This was absolutely my favorite part of my time in New Orleans, and my greatest regret is that I didn’t spend enough time exploring this rich and beautiful place. For a few hours Jackie and I just wandered from street to street and shop to shop and it was all wonderful. However, Bourbon Street really is kind of gross. Strip clubs and bars not meant to be seen in the light of day…occasionally fun but NOT the highlight of this amazing city at all. Make sure you don’t spend all your time on Bourbon but you could easily spend all your time in the French Quarter and be very happy.
As the name suggests, the whole bar looks like a beautiful, ornate carnival ride and it does spin around. Slowly. Jackie and I spent a fun hour sipping a drink while going around in circles in the most glamorous possible way. This is really a one of a kind experience in a perfectly lush hotel that evokes all the old world southern charm you could possibly desire.
13. Aimlessly wandering at the French Market.
Used books, jewelry vendors, cloths, food…right on the Mississippi river and the edge of the French Quarter. It’s just fun, like any outdoor bazaar but with the smell and energy of the vibrant city.
14. Aimlessly wandering down Frenchman street.
The locals will tell you that Frenchman St is what Bourbon Street used to be. Authentic and slightly run down in the most beautiful way. Balconies, thrift shops, and great live music in the middle of the day. This was my brief experience of Frenchman St. We ate fried chicken livers at a corner restaurant then poked our heads into a few bars to see people attentively listening to some amazing musicians-at 3 o’clock in the afternoon.
15. Aimlessly wandering…with an alcoholic beverage in hand.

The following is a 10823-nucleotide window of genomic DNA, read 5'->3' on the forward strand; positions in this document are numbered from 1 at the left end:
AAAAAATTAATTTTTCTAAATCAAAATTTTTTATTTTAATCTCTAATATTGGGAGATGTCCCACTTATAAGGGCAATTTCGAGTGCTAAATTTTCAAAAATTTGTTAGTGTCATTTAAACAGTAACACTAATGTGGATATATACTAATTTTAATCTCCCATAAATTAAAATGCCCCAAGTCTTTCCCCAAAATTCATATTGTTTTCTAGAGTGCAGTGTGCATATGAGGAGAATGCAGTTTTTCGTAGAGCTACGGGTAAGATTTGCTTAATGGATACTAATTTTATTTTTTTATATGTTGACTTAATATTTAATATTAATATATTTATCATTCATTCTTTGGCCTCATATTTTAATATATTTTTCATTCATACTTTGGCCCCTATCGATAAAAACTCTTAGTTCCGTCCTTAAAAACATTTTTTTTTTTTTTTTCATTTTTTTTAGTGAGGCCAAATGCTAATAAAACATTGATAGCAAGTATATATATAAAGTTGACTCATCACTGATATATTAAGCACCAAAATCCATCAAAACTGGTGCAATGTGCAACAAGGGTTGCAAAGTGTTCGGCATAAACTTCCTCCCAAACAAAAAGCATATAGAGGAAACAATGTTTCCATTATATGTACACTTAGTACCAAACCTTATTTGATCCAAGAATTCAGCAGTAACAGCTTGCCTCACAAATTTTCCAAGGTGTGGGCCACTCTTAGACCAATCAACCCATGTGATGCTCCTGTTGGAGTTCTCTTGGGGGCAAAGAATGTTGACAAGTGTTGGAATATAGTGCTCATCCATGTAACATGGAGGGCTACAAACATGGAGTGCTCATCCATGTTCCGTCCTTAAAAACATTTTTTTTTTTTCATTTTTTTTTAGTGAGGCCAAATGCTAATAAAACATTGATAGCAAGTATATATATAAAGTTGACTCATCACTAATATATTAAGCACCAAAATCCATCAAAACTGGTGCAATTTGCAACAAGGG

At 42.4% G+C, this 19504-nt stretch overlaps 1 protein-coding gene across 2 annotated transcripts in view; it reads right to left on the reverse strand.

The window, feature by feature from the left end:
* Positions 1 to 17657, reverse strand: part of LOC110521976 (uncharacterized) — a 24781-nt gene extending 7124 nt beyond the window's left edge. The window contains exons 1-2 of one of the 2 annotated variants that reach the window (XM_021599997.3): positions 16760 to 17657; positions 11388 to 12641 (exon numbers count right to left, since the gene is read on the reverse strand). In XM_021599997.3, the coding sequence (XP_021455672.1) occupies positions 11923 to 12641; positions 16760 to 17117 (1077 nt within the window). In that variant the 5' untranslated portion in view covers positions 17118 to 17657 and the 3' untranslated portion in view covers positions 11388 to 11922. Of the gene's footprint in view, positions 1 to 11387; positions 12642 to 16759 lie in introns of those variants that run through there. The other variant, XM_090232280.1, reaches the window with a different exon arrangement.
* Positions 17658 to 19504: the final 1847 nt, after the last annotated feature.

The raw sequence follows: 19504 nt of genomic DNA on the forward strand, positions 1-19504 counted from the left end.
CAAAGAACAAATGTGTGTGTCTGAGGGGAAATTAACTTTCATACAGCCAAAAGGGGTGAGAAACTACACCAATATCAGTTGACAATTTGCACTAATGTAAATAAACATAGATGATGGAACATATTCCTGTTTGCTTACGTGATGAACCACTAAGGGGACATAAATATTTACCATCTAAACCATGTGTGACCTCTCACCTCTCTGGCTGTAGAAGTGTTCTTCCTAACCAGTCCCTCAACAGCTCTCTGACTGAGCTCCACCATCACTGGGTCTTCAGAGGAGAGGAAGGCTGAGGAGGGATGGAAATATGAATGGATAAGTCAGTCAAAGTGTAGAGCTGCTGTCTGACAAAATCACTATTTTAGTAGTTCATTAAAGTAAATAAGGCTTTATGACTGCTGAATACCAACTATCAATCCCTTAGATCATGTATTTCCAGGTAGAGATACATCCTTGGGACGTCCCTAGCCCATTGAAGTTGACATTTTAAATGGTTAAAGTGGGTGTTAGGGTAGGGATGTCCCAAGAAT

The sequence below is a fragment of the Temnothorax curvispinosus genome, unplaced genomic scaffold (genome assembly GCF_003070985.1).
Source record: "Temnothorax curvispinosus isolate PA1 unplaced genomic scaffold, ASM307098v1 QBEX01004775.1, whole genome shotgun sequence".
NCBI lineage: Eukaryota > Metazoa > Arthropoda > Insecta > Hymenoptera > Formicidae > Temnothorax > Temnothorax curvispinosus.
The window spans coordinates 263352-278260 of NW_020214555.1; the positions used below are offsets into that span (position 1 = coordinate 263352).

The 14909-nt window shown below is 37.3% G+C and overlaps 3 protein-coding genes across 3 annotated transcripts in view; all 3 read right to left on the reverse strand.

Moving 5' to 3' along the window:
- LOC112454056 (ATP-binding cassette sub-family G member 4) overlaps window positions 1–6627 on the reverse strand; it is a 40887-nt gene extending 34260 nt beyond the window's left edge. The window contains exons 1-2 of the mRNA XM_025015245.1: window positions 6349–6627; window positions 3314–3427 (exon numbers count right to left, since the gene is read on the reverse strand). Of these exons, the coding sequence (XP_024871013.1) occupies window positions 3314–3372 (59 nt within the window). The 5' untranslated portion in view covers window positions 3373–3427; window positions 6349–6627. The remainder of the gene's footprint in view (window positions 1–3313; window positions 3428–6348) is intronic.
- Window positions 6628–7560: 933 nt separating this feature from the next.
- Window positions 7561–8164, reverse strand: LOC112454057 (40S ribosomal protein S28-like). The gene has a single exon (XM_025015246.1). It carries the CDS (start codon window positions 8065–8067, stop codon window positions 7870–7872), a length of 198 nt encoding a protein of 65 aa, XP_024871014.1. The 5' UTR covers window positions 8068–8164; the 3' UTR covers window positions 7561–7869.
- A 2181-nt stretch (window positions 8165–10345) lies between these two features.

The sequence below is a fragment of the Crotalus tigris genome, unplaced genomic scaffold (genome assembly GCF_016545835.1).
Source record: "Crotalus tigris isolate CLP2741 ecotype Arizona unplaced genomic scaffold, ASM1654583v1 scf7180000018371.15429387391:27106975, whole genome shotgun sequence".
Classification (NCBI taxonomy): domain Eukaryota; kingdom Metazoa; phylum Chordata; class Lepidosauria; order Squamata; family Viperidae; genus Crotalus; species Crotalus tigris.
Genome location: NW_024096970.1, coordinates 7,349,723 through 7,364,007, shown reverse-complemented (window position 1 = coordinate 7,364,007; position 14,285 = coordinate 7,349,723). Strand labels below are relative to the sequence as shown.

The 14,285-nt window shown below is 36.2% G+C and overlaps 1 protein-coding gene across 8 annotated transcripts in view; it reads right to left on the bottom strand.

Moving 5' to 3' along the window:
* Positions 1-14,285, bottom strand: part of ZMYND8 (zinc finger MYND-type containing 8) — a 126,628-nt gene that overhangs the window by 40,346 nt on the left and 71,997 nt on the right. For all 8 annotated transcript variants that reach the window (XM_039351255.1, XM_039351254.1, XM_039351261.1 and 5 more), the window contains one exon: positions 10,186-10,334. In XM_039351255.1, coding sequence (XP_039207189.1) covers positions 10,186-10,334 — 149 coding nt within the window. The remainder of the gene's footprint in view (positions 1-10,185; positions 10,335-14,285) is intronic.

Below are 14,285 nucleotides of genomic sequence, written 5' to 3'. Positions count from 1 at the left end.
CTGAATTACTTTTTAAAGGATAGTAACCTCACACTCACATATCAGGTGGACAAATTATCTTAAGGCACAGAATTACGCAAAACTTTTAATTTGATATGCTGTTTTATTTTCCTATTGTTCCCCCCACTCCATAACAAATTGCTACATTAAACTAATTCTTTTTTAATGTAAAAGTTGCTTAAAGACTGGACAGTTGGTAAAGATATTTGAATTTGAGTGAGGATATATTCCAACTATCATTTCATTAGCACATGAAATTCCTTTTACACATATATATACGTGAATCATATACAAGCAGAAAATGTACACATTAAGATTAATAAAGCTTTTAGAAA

Yup, you can drink on the street in NOLA. Only rule is no glass containers. However, one shouldn’t make this a reason to be drunk the whole time! Do enjoy the freedom. Do a little day drinking and wandering like Jackie and I did, but don’t get smashed because you will miss out on truly experiencing this glorious city.
16. The Art galleries.
Yes, there is world class art in New Orleans. Maybe you didn’t know that, I didn’t. I was delighted to find about half a dozen high caliber galleries in just a couple of blocks in the French Quarter and I’m sure there are still more that I didn’t see.
17. The brass bands that wander the streets playing great music from dawn till dusk.
You probably won’t have to look hard for them; we saw two in as many days without even Trying. New Orleans has by far the best street music of any city that I have been to. All the music here is great and all the musicians seem to know how to play. This is not always the case. When you come upon a couple of random guys perched on a stone wall strumming their guitars here, you will not want to rush past averting your eyes, you will want to stop and listen.
18. Teresa Anderson.
She is a one woman musical embodiment of everything that is New Orleans. If you are in town for Jazz Fest, she will most likely be there, but she plays other venues in town. See her if you can. You will love her.
19. The cheap cab rides.
There isn’t much in the way of public transport but you really don’t need it. You can get a cab ride to almost anywhere in the city for under $20.
20. Driving outside of the city.
A lot of people who visit the city fly in. If you do, take a day, rent a car and drive. Do it at dawn or dusk when the sky turns purple and red over the alien landscape of the swamp. North of the city on route 55 is especially striking. You might catch a glimpse of an oil refinery rising from the distant horizon like an evil emerald city. It is strangely beautiful and haunting. The Louisiana countryside is drastically different than its largest city and seeing some of it really enhances the whole experience. It’s just one more experience that can’t be adequately put into words.
21. The New Orleans Fire Department.
Or more specifically, the New Orleans Fire Department’s fundraising calendar…Yes, ladies (and some gentlemen) there is some serious heroic beefcake on the NOLA fire squad. Just one more thing to love about this fabulous city.